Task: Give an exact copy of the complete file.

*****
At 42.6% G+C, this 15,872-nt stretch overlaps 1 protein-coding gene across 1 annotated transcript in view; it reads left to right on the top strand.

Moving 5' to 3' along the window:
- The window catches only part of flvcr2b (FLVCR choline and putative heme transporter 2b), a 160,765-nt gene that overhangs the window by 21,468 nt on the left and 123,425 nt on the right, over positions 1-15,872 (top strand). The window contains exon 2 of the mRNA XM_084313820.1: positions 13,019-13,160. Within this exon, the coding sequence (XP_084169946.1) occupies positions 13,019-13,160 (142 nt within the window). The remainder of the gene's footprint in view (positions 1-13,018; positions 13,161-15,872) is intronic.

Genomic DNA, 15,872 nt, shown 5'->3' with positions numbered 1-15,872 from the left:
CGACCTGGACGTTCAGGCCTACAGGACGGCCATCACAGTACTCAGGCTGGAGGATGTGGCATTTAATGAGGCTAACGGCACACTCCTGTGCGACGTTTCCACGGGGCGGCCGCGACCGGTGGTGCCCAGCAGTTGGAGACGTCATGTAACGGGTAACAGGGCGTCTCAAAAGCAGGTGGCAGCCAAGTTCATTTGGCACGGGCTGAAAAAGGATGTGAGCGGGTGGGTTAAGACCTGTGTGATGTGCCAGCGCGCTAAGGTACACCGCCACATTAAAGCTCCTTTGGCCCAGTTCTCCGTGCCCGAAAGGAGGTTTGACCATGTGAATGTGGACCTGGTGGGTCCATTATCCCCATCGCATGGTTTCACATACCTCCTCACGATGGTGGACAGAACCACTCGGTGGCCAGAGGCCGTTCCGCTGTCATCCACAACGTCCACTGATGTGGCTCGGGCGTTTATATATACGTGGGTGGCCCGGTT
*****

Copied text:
At 42.6% G+C, this 15,872-nt stretch overlaps 1 protein-coding gene across 1 annotated transcript in view; it reads left to right on the top strand.

Moving 5' to 3' along the window:
- The window catches only part of flvcr2b (FLVCR choline and putative heme transporter 2b), a 160,765-nt gene that overhangs the window by 21,468 nt on the left and 123,425 nt on the right, over positions 1-15,872 (top strand). The window contains exon 2 of the mRNA XM_084313820.1: positions 13,019-13,160. Within this exon, the coding sequence (XP_084169946.1) occupies positions 13,019-13,160 (142 nt within the window). The remainder of the gene's footprint in view (positions 1-13,018; positions 13,161-15,872) is intronic.

Genomic DNA, 15,872 nt, shown 5'->3' with positions numbered 1-15,872 from the left:
CGACCTGGACGTTCAGGCCTACAGGACGGCCATCACAGTACTCAGGCTGGAGGATGTGGCATTTAATGAGGCTAACGGCACACTCCTGTGCGACGTTTCCACGGGGCGGCCGCGACCGGTGGTGCCCAGCAGTTGGAGACGTCATGTAACGGGTAACAGGGCGTCTCAAAAGCAGGTGGCAGCCAAGTTCATTTGGCACGGGCTGAAAAAGGATGTGAGCGGGTGGGTTAAGACCTGTGTGATGTGCCAGCGCGCTAAGGTACACCGCCACATTAAAGCTCCTTTGGCCCAGTTCTCCGTGCCCGAAAGGAGGTTTGACCATGTGAATGTGGACCTGGTGGGTCCATTATCCCCATCGCATGGTTTCACATACCTCCTCACGATGGTGGACAGAACCACTCGGTGGCCAGAGGCCGTTCCGCTGTCATCCACAACGTCCACTGATGTGGCTCGGGCGTTTATATATACGTGGGTGGCCCGGTT